Advising Guide

Law schools look for students with diverse academic backgrounds who can demonstrate strong analytical thinking, reasoning and writing skills.

Choosing a major

Students can pursue ANY undergraduate major with an interest in attending law school. There is not a specific pre-law major nor a specific major that will make you more competitive for law school. The American Bar Association may have resources that will help you identify academic selections, skills, etc. For more information on academic programs at UB, consult the Undergraduate Catalog.

Choosing courses

There are therefore no required pre-law courses for students who want to attend law school. Of course, in some fields of legal specialization, it is important to have certain knowledge or skills. For instance, if you are interested in patent law, it will be helpful to take science or engineering courses. Fluency or deep understanding of at least one foreign language might be important if you are pursuing international law (international law is a catch-all term however for a lot of different and broad legal opportunities). See the selecting courses page for more information on choosing helpful classes for preparation for the LSAT, law school, and career specializations.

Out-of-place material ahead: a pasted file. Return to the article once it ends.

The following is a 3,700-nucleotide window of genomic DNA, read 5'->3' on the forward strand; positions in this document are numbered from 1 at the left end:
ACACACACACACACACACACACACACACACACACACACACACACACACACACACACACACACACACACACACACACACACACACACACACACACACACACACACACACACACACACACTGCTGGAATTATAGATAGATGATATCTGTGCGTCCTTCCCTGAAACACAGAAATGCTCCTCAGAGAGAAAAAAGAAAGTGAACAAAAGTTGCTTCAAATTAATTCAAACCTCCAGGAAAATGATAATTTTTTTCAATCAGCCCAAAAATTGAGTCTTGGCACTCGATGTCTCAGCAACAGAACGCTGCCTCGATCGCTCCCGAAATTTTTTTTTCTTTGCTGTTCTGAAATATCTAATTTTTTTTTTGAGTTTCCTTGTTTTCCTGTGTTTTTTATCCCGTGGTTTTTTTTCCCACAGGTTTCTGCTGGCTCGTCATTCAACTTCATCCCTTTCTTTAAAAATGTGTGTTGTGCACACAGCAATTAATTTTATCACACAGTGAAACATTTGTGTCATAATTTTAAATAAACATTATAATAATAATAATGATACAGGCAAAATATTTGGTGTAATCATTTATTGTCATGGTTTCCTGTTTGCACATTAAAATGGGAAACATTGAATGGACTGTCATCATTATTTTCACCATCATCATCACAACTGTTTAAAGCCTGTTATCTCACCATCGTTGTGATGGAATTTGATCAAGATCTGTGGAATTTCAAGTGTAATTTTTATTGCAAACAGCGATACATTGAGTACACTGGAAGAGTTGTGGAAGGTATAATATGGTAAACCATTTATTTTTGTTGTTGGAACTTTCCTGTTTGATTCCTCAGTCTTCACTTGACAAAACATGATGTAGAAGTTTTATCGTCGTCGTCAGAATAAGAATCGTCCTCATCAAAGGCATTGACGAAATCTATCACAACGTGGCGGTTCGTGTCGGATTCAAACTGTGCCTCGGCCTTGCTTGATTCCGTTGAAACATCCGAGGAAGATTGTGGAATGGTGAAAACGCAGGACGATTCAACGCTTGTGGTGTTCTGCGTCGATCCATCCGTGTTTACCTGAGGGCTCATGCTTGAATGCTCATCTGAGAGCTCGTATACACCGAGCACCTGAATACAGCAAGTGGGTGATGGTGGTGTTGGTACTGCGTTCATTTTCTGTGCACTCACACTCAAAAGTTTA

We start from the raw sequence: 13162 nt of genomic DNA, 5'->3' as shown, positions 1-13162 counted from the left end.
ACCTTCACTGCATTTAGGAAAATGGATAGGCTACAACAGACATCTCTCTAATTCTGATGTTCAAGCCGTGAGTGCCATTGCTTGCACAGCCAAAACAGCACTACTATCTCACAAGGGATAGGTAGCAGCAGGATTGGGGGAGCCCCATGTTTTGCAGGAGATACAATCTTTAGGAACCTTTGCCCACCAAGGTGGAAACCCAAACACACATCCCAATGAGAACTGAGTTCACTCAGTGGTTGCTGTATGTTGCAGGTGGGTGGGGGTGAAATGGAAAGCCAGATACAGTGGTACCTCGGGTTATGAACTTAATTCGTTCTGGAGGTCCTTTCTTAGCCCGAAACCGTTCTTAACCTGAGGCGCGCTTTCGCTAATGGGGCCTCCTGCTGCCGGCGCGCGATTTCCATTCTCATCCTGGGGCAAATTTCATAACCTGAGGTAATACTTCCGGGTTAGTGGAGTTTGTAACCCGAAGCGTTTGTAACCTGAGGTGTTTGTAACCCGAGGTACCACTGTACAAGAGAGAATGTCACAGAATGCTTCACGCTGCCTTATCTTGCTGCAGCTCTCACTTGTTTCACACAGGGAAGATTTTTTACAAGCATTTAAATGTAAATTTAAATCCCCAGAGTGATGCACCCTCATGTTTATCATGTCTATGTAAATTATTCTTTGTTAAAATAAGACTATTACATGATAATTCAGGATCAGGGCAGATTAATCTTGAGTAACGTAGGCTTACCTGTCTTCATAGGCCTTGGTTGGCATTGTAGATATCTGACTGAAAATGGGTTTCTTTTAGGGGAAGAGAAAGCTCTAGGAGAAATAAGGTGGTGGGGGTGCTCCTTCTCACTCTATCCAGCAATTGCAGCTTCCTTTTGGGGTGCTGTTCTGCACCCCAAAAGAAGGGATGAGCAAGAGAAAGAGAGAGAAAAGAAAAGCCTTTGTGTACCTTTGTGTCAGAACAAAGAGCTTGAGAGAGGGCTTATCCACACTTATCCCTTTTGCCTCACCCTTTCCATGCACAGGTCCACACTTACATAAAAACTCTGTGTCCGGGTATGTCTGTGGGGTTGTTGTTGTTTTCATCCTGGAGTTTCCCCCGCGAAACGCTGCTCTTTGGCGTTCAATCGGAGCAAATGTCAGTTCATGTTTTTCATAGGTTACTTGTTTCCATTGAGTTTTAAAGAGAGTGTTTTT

Academic excellence

Excelling academically is very important, so choose a major that interests you. UB offers numerous majors and minors, and students also have the option of pursuing a special major, if they are unable to find a major that meets their interests. UB does offer majors in political science (public law), and social sciences interdisciplinary (legal studies), but students should not limit themselves to these areas. Further, majoring in these areas does not give an advantage over students in other majors. A competitive grade point average for most law schools is around a 3.5 GPA, so mainly A’s and B+’s.